Submitted by WA Contents
3XN selected to design a new Health and Life Science Innovation Center in Stockholm
Sweden Architecture News - May 07, 2020 - 15:22 4077 views
Called Forskaren, the 24,000-square-metre building will contain work environments for both established and start-up companies, restaurants that inspire guests with forward-thinking cuisine, cafes, and an exhibition area that disseminates the latest life science research.
Forskaren is designed with the highest sustainability standards in mind and will pursue LEED Platinum certification. Forskaren is being developed by Swedish real estate development company Vectura Fastigheter.
"We are very pleased with 3XN’s concept," said Micael Averborg, Business Development Manager at Vectura Fastigheter.
"We are thrilled that the design lives up to the vision that Forskaren should be an innovation partner for life science and health."
Forskaren will become a part of Hagastaden, located between the Karolinska University Hospital and the old Stockholm city hospital. This new district will blend world-class research in health, life science and treatment – complete with housing, a new subway station, green recreation areas and amenities.
Forskaren will play a crucial role in attracting the best talents in health and life science. The building will act as a generator for Swedish research, where exhibits inspire young people to see the exciting opportunities that lie within the field of life science. It will also be a place where new and established companies gain inspiration in laboratories and workshops, while also enjoying amenities such as a shared canteen.
Rounded-shaped building described as a "future-minded building"
Both the characteristic round shape and central Hagastaden location of Forskaren make the building a natural gathering point in the new district. The building's publicly accessible amenities and surrounding square are designed to be catalysts for new life in the area.
The overall design concept is to create a building that is open, inviting and easy to navigate. Light, tactile materials such as wood, natural stone, concrete and glass are used both inside and out. For the exterior, wooden slats provide a rhythmic accent to the building, creating a dynamic façade that emphasizes the circular design. At the entrance, the façade transitions to glass, offering a transparent and inviting glimpse inside for passers-by.
"Forskaren is a very ambitious project," said Jan Ammundsen, Partner in Charge and Senior Partner at 3XN.
"The building will serve as a landmark of its central location, where it will interact with the city and create new collaborative environments. In addition, sustainability is front and centre and the building will provide optimal daylight, social zones and green settings for those working within."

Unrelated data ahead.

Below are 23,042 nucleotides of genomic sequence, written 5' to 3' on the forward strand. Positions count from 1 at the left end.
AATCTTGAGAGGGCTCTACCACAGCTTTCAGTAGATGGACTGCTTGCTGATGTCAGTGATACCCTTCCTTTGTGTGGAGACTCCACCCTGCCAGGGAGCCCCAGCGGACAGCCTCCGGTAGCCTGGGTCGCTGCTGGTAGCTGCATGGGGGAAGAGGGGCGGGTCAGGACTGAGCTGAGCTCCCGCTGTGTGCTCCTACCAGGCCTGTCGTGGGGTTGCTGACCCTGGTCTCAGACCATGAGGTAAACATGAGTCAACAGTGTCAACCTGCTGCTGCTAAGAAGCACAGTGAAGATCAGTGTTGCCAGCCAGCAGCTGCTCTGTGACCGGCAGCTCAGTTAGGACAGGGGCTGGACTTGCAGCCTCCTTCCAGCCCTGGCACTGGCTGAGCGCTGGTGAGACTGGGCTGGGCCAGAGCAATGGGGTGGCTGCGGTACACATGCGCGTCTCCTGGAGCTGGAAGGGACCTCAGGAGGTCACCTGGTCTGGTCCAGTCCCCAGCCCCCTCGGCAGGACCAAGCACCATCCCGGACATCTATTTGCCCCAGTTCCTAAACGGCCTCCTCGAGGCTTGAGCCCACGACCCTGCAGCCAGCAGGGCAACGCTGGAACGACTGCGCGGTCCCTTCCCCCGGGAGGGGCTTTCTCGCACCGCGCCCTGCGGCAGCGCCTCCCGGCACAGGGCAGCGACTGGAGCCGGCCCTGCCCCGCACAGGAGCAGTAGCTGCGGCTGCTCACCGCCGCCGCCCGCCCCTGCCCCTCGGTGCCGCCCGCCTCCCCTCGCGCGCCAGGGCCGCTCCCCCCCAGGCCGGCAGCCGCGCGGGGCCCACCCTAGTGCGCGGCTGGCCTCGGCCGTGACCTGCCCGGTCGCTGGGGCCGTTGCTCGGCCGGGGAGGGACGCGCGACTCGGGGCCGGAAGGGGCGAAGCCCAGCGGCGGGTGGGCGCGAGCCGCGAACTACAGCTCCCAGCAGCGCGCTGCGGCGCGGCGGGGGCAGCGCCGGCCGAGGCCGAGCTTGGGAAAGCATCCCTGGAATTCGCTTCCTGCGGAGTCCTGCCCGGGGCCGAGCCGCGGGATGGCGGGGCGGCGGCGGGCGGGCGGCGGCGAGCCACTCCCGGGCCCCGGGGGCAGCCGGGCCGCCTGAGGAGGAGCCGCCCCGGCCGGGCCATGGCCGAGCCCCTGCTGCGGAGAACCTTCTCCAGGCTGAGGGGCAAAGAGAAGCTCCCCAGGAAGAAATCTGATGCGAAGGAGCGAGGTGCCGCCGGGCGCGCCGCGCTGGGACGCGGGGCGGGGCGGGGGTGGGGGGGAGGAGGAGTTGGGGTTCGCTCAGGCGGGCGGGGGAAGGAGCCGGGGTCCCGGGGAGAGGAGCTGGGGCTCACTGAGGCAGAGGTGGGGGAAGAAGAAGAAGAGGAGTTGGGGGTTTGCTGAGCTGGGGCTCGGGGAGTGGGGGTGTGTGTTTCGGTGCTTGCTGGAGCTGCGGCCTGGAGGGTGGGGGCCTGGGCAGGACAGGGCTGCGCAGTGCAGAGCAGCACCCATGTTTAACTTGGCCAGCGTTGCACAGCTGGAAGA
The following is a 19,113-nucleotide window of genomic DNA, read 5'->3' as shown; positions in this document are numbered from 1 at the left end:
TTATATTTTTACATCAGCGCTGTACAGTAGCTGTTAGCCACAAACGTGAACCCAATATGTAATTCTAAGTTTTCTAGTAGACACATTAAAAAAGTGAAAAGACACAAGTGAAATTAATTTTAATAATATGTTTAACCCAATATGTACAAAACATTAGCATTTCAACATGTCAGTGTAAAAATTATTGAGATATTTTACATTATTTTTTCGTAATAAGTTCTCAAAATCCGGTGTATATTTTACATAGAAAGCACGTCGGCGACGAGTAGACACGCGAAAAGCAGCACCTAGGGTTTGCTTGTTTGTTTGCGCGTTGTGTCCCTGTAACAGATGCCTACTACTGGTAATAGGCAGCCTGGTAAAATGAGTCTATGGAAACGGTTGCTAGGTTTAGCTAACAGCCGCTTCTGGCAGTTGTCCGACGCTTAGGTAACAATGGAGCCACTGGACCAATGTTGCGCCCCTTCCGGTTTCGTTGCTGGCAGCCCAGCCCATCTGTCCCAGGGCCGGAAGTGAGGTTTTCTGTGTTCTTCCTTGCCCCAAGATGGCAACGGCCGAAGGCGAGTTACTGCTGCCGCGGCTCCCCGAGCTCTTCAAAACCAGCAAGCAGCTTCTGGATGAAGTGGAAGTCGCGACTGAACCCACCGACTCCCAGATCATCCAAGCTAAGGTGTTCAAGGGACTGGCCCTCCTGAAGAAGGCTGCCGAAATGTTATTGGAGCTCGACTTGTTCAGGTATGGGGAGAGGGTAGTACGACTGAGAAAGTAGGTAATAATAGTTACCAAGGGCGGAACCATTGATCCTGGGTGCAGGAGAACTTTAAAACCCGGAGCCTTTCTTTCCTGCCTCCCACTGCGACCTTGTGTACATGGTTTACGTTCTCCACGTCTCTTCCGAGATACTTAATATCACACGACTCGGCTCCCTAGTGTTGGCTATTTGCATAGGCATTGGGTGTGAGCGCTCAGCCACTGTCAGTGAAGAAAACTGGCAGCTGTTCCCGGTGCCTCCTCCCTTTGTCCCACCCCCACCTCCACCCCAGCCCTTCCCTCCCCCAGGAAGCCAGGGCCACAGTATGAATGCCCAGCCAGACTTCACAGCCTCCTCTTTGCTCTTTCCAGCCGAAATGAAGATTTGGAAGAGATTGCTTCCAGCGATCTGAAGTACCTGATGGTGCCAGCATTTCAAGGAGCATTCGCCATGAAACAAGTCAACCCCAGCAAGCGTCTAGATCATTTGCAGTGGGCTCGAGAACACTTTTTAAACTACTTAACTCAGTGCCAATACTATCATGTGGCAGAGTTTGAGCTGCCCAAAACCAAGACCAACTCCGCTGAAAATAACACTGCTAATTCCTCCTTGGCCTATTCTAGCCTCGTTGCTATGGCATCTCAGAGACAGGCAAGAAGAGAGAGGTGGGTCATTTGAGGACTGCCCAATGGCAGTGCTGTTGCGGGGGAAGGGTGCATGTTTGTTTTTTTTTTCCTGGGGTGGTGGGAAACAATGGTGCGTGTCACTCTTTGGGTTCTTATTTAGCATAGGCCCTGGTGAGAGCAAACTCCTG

Inside, the atrium features a distinctive spiral staircase; an atrium; open and inviting ground floor workplaces; interactive exhibition areas; restaurants; and publicly accessible cafes. Here, staff and public can meet, enjoy a cup of coffee, and view featured health and life science displays which result from work done in-house.
Tenants may choose to rent one or more floors, or simply take advantage of the atrium-adjacent co-working spaces that tie the building together vertically.
Each floor boasts its own "laboratory" which can be used by both permanent and co-working tenants. The researchers' restaurants are also connected to the building's overall purpose and will serve gastronomic experiences created with sustainability, health and climate in mind.
Forskaren is designed to pursue the highest standards of sustainability and aspires to become LEED Platinum certified. To this end, several sustainable solutions are put in place. Rooftop solar panels integrate with other building systems including ventilation, heating, and cooling thus ensuring effective use of generated solar energy.
Additionally, rainwater is collected and filtered by plant roots and then stored in a greywater system. This filtered rainwater can then be used for watering plants and flushing toilets. In the summer, the building is cooled by the earth. The ground beneath the building is used for thermal energy storage; a heat pump cools circulating water resulting in a cool indoor climate.
3XN was founded by young architects Kim Herforth Nielsen, Lars Frank Nielsen and Hans Peter Svendler Nielsen in 1986 in Aarhus, Denmark.
The firm quickly became known for creating buildings of substance with compelling aesthetics supported by a strong theoretical foundation.
3XN recently completed a sculptural and fully glazed smart office building in Berlin. The studio also completed the sinuous Olympic House in Lausanne, Switzerland.
Client: Vectura Fastigheter AB
Location: Hagastaden, near Stockholm, Sweden
Size: 24,000 m2
Program: Offices, exhibition space, restaurants, cafes, terraces
Expected completion: 2024
All images © 3XN
> via 3XN